The Certified Nursing Assistant Intersession at IMSA and it’s Future

Before classes reconvened, IMSA experienced interesession, and 10 students participated in Nurse Angie Shoener's new CNA intersession | Source: Voyager CNA

2024 began with IMSA students participating in a first-ever 2-week intersession. Some students were traveling, some were virtual, and some were on campus. These classes allowed students in every grade to explore passions outside of regular courses. Some were quarter-time, others were part-time, and a few were even full-time. One of these full-time opportunities was Nurse Angie Shoener’s new Certified Nursing Assistant (CNA) intersession. Let’s look at the details:

What does the CNA Program look like at IMSA?

The CNA program was taught in the form of a full-time intersession by IMSA’s Coordinator of Student Health Services, Nurse Angie. The curriculum was determined by the state of Illinois. In an interview with Nurse Angie, she took me to E107 across from the auditorium where the two-week intersession took place.

There were two sections of the room: the lab and the classroom. Nurse Angie detailed that to complete the program, the participants had to complete 80 hours in the program. 80% of this was theory and the remaining 20% took place in the lab. If you can do the math, that means students spent a total of 8 hours a day, 5 days a week for 2 weeks in the intersession. While in the lab, participants had the opportunity to demonstrate their knowledge and check off 21 different skills:

  1. Wash hands 
  2. Oral hygiene 
  3. Shave a resident 
  4. Perform nail care 
  5. Perform perineal care
  6. Give partial bath 
  7. Give a shower or tub bath 
  8. Make occupied bed 
  9. Dress a resident 
  10. Transfer resident to wheelchair using a transfer belt 
  11. Transfer using a mechanical lift 
  12. Ambulate with a transfer belt 
  13. Feed a resident 
  14. Calculate intake and output 
  15. Place resident in a side-lying position 
  16. Passive range of motion 
  17. Apply and remove personal protective equipment 
  18. Measure and record temperature, pulse, and respiration 
  19. Measure and record blood pressure 
  20. Measure and record weight 
  21. Measure and record height

For each skill, steps were recorded as “pass” or “fail.”

However, on top of those 80 hours in lab and theory, there were an additional 40 hours necessary in Asbury Gardens Senior Living in North Aurora. After completing these steps, participants could get tested and become certified nursing assistants.

Nurse Angie described that it wasn’t all just taking notes and watching videos. Students had a lot of fun, as well. They performed entertaining activities and simulations that helped add to the curriculum. For instance, on one of the days, participants put on blindfolds and earplugs to simulate being blind and deaf. Their peers had to communicate and guide them throughout the school while avoiding doorways and walls. Additionally, one of the activities was to feed each other mechanical soft diets of rice, chickpeas, pudding, and Jell-O.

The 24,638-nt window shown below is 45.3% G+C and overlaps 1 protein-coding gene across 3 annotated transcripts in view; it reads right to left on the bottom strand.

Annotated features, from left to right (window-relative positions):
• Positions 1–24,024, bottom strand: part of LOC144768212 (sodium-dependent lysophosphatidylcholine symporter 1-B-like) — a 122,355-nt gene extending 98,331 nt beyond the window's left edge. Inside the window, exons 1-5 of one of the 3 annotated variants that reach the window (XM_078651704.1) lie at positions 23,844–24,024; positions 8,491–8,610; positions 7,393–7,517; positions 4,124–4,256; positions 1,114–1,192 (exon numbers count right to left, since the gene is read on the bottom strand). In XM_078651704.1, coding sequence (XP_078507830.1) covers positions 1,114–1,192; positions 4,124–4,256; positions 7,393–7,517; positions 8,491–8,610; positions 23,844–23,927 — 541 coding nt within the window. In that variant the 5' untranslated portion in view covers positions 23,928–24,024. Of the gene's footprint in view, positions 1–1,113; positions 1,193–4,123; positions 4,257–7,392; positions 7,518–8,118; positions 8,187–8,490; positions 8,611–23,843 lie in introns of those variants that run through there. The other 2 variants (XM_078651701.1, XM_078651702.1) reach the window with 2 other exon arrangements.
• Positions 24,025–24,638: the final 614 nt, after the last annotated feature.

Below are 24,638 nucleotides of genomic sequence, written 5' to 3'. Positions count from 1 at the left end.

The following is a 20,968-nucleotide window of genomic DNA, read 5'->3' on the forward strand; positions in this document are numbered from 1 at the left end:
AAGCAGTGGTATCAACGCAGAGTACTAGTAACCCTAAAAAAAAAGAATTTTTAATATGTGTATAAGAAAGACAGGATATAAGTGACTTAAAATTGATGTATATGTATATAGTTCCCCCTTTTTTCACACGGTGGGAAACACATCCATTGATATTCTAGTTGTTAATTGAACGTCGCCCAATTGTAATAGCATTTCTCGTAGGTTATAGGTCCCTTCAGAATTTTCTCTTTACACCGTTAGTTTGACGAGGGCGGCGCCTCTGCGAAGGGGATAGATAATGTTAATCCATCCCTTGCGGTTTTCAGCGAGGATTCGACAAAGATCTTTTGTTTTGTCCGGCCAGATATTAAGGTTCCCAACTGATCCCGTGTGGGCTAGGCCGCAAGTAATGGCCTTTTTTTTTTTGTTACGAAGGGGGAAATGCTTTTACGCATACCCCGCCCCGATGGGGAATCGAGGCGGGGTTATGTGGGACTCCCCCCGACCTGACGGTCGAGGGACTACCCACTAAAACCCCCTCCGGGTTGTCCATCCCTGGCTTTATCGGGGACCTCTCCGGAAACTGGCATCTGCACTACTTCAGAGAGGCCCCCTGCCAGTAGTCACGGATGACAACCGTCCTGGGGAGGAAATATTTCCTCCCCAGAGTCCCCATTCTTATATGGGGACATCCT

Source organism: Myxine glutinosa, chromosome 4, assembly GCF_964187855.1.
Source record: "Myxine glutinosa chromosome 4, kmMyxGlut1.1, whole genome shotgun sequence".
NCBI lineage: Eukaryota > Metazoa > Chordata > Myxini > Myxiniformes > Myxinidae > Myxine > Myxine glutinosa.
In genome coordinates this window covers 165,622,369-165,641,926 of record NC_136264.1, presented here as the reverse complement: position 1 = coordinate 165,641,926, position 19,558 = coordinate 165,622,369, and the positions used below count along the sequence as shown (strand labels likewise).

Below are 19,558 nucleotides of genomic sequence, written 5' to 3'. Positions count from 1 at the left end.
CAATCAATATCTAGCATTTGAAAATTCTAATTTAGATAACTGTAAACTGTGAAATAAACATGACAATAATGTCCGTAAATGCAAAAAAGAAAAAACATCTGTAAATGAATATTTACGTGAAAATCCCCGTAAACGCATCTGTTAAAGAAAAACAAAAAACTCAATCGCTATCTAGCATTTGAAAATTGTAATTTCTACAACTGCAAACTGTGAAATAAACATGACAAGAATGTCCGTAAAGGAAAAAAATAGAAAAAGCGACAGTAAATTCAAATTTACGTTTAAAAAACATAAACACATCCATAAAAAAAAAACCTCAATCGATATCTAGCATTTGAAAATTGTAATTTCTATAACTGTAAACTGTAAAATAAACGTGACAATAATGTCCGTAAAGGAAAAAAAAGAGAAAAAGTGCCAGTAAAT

How did the program come to be?

In the interview with Nurse Angie, she described that in the spring of 2023 Dr. Evan M. Glazer, President and CEO of IMSA, called for innovative ideas that would benefit students.

As the medical field is a passion of many IMSA students and being a CNA is an amazing entry-level position for a variety of nursing careers, Nurse Angie developed this intersession. Travel grants allowed her to travel to Hawaii and visit 3 different schools now represented in the Health Office at IMSA. In the state of Hawaii, high school students need 2 years of Career and Technical Education (CTE) to earn a high school diploma. With the inspiration from that trip, she created the CNA intersession.

Who was a part of it?

Nurse Angie explained that this opportunity was open to any IMSA student, regardless of grade and gender. To apply, students had to fill out an application, get a teacher recommendation, and be at least 16 years old. A handful of students applied, but there was only room for ten, though she says that even ten students were perhaps too much for one class.

What does the future look like?

Although nothing is concrete, Nurse Angie hopes to expand the program at IMSA to be year-round and on I-days. This would allow for more students to participate and get the opportunity to follow their passions. She hopes the program will continue with a few changes, most predominately being a smaller class size of about six. The pilot class of ten faced the challenge of not being able to do an activity while each person was getting checked off on one of the skills in the lab. Outside of the program itself, Nurse Angie hopes to open CPR training to students, as it is an important tool in a variety of situations.

The Certified Nursing Assistant intersession at IMSA was a huge success, and we hope to see similar opportunities available in the future.

About the Author

Michelle Fanjoy
Hey! I am a sophomore at IMSA ('26) and I live in 1503. I enjoy playing tennis and the flute. I also love watching Formula 1, but most importantly, I love writing! I am looking forward to working as a staff writer for The Acronym this year.

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